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Old 11-17-2014, 05:21 AM   #1
lems
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mkinitrd_command_generator.sh: broken with 3.17.3 kernel


Hello,

today I've compiled a 3.17.3 kernel with the newly added generic config in -current.

What I noticed was that it did not find the modules directory, complaining that on line 417 a binary operator was expected or so.

This command:
Code:
strings /boot/vmlinuz-huge-3.14.24 | grep '(.*@.*) #'
creates the following output:
Code:
3.14.24 (root@hive64) #2 SMP Fri Nov 14 13:08:43 CST 2014
But this is what happens with my shiny new generic kernel (I only changed a few options like enabling PREEMPT and CONFIG_SCHED_AUTOGROUP):
Code:
3.17.3 (root@aristipp) #1 SMP PREEMPT Mon Nov 17 11:37:31 CET 2014
3.17.3 (root@aristipp) (gcc version 4.8.3 (GCC) ) #1 SMP PREEMPT Mon Nov 17 11:37:31 CET 2014
So the command
Code:
strings /boot/vmlinuz-generic-3.17.3 | grep '(.*@.*) #' | cut -f1 -d' '
will output 3.17.3 two times. I added a `sed 1q' and the script worked like it should. No idea if this is a local problem, thought I'd inform someone about this.

Last edited by lems; 11-17-2014 at 05:23 AM.
 
Old 11-17-2014, 05:45 AM   #2
Nh3xus
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Hi,

I've done the same kernel building as you for my brand new laptop.

Except that I've used the .config that Pat made for the huge kernel. (Yeah, I know... but it works)

Perhaps appending a custom string to the kernel name would have prevented mkinitrd_command_generator.sh to fail.

Also, if you don't use some specific configuration like LUKS and/or LVM on your /boot and /root partitions, then you can use the mkinird command manually.

Here the command I've used : mkinitrd -c -k 3.17.3 -m ext4

That's my first kernel compile so far.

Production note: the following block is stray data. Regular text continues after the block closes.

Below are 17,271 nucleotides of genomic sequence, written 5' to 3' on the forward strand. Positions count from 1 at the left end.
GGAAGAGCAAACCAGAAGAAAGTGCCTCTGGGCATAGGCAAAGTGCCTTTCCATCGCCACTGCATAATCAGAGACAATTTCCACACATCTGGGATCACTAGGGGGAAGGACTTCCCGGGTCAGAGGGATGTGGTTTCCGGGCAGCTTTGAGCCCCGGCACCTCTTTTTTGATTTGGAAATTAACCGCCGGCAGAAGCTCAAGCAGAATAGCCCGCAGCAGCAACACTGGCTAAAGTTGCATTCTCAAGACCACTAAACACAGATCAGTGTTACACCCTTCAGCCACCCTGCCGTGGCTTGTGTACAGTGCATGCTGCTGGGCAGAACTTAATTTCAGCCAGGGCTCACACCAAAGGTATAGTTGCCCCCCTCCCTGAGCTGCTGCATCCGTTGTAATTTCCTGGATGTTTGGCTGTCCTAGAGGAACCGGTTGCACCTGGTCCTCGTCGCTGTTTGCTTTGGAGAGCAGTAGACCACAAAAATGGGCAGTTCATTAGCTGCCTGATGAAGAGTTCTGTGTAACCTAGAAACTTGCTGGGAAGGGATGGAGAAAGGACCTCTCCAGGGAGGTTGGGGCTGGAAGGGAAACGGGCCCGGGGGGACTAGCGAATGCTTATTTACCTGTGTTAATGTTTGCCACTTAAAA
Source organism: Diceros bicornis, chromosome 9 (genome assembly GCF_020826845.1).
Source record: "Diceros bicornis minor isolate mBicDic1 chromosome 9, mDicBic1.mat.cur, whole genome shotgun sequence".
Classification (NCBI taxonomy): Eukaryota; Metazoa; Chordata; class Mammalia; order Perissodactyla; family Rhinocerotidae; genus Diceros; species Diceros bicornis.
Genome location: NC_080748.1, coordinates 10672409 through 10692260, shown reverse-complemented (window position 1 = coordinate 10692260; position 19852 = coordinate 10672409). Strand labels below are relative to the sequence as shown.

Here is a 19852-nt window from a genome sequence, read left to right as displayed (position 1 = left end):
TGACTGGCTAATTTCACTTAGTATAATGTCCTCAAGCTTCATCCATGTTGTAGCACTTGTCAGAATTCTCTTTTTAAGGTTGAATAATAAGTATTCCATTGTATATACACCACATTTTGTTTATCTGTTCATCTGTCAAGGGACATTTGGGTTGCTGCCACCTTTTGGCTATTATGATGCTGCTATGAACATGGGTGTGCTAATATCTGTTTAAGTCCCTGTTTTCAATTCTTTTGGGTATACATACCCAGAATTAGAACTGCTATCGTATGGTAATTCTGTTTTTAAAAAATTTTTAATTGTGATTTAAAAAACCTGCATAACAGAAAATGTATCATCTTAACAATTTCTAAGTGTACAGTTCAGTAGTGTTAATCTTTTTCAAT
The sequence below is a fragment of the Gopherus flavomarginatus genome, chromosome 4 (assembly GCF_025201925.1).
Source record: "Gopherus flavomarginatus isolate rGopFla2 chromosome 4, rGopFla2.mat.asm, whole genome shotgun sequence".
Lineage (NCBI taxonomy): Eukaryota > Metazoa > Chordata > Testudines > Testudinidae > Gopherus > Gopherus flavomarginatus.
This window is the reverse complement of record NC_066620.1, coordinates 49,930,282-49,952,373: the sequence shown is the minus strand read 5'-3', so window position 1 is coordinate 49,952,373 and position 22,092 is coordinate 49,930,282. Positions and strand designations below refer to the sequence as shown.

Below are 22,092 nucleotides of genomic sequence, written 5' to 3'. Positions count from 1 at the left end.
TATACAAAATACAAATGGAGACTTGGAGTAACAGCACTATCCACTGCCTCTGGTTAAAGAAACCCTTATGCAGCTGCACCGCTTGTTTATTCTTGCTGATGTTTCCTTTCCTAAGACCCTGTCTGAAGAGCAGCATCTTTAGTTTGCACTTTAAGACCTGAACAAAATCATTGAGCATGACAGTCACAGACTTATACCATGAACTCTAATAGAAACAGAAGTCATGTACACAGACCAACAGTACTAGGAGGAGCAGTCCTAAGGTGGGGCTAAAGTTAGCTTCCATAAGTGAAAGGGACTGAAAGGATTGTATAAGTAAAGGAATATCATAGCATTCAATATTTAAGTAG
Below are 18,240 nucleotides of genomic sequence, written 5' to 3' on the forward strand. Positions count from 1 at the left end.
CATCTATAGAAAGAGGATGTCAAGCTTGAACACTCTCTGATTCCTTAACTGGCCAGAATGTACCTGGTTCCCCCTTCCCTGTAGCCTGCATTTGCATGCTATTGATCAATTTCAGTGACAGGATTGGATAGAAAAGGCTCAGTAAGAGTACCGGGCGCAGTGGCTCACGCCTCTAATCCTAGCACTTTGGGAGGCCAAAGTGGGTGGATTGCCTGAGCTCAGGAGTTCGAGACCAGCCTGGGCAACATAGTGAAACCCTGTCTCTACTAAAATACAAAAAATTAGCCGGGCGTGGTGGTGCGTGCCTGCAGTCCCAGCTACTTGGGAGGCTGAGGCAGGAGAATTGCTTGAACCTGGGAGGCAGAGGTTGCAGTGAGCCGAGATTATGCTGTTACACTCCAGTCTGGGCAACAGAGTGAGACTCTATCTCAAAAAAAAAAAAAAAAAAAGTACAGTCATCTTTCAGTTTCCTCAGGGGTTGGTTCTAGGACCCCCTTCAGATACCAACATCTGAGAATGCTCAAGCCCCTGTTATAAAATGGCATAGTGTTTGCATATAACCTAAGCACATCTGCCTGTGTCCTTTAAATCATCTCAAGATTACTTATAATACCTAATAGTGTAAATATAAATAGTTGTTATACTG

I had to do it in order to have the following recognized :

- Proper Pstate CPU governor driver for my Haswell CPU
- Recognition of my ALPS touchpad
- Recognition of my Logitech Unifying dongle

Last edited by Nh3xus; 11-17-2014 at 05:49 AM.
 
Old 11-17-2014, 07:11 AM   #3
willysr
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If you use huge config, then you don't need initrd anymore
 
Old 11-17-2014, 08:02 AM   #4
xflow7
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Is that strictly true? I seem to recall that when I've used huge in the past I still needed an initrd if I used LVM. Maybe that's no longer the case, but I'm pretty sure it was as of 13 or so.
 
Old 11-17-2014, 09:58 AM   #5
lems
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It seemed to be a problem just on my machine, at least the 32 bit kernel I compiled on my T60 (generic-smp 3.17.3) didn't have this problem. As for the example (kernel huge): I don't have kernel-generic installed, instead I always build a newer generic and leave kernel-huge installed just in case. However, I use UUIDs with lilo, and I couldn't boot the huge kernel without an initrd.
 
Old 11-17-2014, 01:24 PM   #6
mostlyharmless
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Quote:
Also, if you don't use some specific configuration like LUKS and/or LVM on your /boot and /root partitions, then you can use the mkinird command manually.
You can always use it manually. If you don't like typing in something really long, just write it to a file and execute it with sh. I have found the script is a bit hit and miss anyway.
 
  


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